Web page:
A 14-year journey to become a Purdue fan favorite
EDITOR’S NOTE: The following is part of an ongoing series featuring restaurants that Boilermaker faithful can frequent before or after a Boilermaker home game. Do you have a favourite? Email Noe Padilla at [email protected]
WEST LAFAYETTE, Ind. – If there was ever a time to make the spontaneous decision to open a restaurant with your best friend, college might be the best time to do it.
This was the case for Adam Warso and Jake Pielet, owners of AJ’s Burgers and Beer.
Although AJ’s is now known for its burgers, beers and late night service, it’s a far cry from what the friends originally envisioned for their restaurant.
“We wanted to be a Chicago-style Italian beef stand,” Warso said.
In 2005, the couple began attending Purdue University and while living in West Lafayette, Chicago natives constantly wondered, “Where’s the Italian beef, Chicago dog, and deep pizza?”
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At first, they thought they were the only people in West Lafayette and the surrounding area who had a craving for Chicago-style food, but as they met other students, they quickly realized that craving was an epidemic of gluttons.
“After we joined the fraternity, we started meeting more people from the Chicagoland area, and we all started wondering, where are the Portillos, the Giordanos? Where was all that food because there were so many locals here? »
These questions haunted the couple for years, or at least until their freshman year at Purdue, when they finally set out to create the answer to their own philosophical conundrum.
“Our freshman year in 2008, we graduated in April or May, and then in August 2008, we opened the restaurant,” Warso said.
“This spring semester, we kind of did the business plan through Entrepreneurship 200 at Purdue. That was the class Jake was taking, wrote the business plan that way, went out and got the loan, and we opened our first location in River Market, in the same neighborhood as Silver Dipper.
The idea of two young graduates to open a restaurant may seem like an immediate and well-deserved reward for their degrees.
There is a problem with this statement – Warso and Pielet did not graduate. Instead, the couple believed in their new business idea so much that they both took a leap of faith and dropped out of college to become entrepreneurs.
“We figured two out-of-state tuition should be enough to open a restaurant, and we were right.”
When Warso and Pielet opened their original location, the restaurant was small, with barely enough room for four tables, a Chicago skyline mural, a register, and the kitchen. But what was even smaller was their original menu: Italian beef, Chicago dogs, loaded fries and burgers.
The couple knew the students would like their food, but they ran into a major problem – they were located at the bottom of the hill and away from all the students.
That’s when the duo came up with an innovative idea, at least for 2008: “Why not just deliver our food?” We will be the first in town to deliver our type of food.
Thus began the era of AJ’s Delivery Fleet, which was a boon to Boilermakers who needed a late-night meal to help them focus on their studies or avoid a hangover the next morning.
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With the rise of services like Grubhub and Uber Eats, AJ no longer needed to have its own dedicated delivery staff, and earlier this year the pair ended the service.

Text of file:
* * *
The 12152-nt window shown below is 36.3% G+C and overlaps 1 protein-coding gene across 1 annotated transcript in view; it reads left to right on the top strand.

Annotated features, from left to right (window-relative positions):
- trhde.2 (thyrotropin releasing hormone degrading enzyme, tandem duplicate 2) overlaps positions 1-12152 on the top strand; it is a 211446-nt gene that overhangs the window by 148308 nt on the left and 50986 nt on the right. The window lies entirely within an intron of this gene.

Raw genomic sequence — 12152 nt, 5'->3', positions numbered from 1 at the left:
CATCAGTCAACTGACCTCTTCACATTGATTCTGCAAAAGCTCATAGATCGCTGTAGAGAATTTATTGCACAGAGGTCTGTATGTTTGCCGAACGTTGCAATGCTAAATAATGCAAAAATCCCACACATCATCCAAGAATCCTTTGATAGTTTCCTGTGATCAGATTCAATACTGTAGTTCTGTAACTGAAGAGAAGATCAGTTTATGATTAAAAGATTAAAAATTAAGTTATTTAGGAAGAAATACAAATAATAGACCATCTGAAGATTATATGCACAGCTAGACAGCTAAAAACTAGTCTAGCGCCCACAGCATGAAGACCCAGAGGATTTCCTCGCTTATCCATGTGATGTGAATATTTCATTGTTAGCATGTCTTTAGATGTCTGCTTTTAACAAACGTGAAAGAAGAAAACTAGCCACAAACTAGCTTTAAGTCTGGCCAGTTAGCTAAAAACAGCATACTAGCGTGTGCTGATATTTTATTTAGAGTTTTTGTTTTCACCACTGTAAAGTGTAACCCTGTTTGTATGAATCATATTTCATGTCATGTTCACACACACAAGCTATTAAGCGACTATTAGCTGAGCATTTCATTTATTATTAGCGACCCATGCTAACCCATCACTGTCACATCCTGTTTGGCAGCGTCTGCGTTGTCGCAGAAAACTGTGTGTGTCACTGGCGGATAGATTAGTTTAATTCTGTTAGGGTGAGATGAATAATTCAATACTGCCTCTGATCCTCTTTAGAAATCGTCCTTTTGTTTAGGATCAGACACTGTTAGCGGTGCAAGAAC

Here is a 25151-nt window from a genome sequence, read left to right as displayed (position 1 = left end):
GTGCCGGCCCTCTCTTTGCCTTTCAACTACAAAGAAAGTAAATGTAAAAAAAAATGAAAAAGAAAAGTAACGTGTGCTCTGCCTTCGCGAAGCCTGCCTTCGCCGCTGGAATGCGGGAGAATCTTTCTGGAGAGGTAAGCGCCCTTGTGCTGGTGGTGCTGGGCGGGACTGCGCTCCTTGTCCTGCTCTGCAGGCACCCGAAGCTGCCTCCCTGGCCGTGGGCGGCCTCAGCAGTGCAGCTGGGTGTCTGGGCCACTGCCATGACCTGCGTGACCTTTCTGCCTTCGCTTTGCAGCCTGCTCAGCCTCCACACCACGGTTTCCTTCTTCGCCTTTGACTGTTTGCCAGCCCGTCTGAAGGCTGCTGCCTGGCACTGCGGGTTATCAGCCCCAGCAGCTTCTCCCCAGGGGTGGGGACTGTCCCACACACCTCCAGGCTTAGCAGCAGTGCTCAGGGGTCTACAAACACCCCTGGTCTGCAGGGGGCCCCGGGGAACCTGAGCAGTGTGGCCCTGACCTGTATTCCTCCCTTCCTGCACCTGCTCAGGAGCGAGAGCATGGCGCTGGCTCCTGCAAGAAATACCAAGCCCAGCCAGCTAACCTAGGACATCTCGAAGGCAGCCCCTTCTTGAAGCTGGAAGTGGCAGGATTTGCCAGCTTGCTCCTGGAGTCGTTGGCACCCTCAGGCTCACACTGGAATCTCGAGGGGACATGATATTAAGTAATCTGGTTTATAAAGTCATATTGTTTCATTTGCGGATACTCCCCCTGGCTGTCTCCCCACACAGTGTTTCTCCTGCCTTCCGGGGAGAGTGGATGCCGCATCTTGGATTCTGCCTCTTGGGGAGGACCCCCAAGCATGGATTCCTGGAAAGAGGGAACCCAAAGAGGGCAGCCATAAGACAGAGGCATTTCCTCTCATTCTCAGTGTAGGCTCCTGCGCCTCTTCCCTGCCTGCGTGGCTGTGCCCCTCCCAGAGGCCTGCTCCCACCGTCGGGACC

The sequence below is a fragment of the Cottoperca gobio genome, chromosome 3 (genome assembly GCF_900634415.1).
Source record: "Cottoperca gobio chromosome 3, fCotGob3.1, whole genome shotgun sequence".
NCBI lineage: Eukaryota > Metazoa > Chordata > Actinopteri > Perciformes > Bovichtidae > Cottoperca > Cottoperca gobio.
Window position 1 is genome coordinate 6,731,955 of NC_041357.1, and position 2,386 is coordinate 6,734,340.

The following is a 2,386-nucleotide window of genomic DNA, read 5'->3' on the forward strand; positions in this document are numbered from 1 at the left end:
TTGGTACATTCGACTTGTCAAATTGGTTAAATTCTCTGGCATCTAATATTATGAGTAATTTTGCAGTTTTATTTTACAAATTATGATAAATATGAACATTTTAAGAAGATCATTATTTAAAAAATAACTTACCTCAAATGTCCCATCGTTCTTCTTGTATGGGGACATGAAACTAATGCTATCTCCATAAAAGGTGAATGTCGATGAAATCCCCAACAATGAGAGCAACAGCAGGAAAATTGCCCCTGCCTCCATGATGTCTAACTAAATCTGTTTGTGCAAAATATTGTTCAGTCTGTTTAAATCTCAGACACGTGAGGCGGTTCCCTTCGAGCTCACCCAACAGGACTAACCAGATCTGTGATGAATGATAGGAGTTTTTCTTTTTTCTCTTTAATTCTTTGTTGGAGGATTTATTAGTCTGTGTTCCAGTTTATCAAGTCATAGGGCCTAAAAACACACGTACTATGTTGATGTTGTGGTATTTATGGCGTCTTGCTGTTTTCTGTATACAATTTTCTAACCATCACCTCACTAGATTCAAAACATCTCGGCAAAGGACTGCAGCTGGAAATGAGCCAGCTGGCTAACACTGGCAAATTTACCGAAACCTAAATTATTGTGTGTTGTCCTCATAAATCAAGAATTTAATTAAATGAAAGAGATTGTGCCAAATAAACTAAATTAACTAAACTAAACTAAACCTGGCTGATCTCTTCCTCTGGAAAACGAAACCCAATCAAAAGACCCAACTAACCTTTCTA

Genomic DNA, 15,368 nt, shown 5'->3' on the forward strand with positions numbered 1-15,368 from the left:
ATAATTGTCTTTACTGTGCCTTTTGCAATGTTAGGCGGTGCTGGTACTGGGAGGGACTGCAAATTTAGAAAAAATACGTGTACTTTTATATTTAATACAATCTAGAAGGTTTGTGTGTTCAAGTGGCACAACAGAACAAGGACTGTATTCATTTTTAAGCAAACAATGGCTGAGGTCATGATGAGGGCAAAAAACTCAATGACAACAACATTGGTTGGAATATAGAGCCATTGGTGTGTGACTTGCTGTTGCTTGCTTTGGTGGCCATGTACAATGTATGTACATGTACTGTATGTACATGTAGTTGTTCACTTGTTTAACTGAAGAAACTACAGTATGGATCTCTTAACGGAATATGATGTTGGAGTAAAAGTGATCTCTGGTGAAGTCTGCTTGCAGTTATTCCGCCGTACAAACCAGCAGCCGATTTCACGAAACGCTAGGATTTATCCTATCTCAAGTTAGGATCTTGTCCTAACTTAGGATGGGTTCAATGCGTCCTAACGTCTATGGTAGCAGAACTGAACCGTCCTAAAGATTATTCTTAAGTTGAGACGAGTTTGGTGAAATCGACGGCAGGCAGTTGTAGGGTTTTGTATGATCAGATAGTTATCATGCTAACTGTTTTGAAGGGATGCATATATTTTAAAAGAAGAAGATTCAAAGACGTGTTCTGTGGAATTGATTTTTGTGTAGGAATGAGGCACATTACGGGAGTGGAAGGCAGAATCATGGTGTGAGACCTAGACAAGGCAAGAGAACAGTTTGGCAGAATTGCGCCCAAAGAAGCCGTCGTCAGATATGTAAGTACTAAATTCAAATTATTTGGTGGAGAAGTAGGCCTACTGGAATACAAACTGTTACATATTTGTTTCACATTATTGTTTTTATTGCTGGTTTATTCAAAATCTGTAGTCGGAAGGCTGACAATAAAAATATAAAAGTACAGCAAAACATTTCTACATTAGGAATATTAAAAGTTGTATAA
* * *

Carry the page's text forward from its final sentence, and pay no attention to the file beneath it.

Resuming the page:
With their early integration of delivery, AJ overcame the geographic problem of being far from campus, and in 2012 the couple were able to move to Chauncey Hill Mall, where they saw their business nearly triple overnight.
Since then, AJ’s has become entrenched in Purdue culture, one of the few places in West Lafayette that potential customers know will be open after a late Purdue game or after a drunken night out.
Over the years, as Warso and Pielet have aged and matured, the restaurant has grown with them.
Starting out as two 20-year-olds, aiming to bring affordable, fast Chicago-style food to the community, growing to 20-year-old men offering college students a place to find cheap beer and burgers, the two are now 35 year. year-old friends who witnessed a lot of changes over the years.
“My parents and a few people we’re close to say the store has grown the way we’ve grown. We opened a place we wanted to go when we were 21, when we were 25 and now 35. We are here, this is a place we would go,” Warso said.
In early 2019, the couple were finally able to move to their “forever location” along Northwestern Avenue. In the mid-2010s, the couple also opened a location in Lafayette, but it closed due to the pandemic.
Warso reflected on the fact that they were finally able to offer the community the restaurant they dreamed of all those years ago, although it now focuses more on burgers and beers than style food Chicago.
Warso and Pielet haven’t given up on their roots — staples from their original Chicago-style menu are still available to order, but items must be ordered by 10:30 p.m.
“Our business plan was all Chicago, from the start. That’s why we opened,” Warso said. “But everyone loved our burgers and that’s where we grew the most. We shrunk the original section and expanded the burger section.”
Although Warso was sad to see the Chicago aspect of the menu fade away, he recalled the 14-year journey he and Pielet were able to take with AJ’s and felt hopeful for a long future. .
He hoped that one day AJ could share a space on the Wall of Fame alongside West Lafayette classics like Bruno’s Pizza and Big O’s Sports Room, Triple XXX Family Restaurant and Harry’s Chocolate Shop.
“It was a wild ride,” Warso said.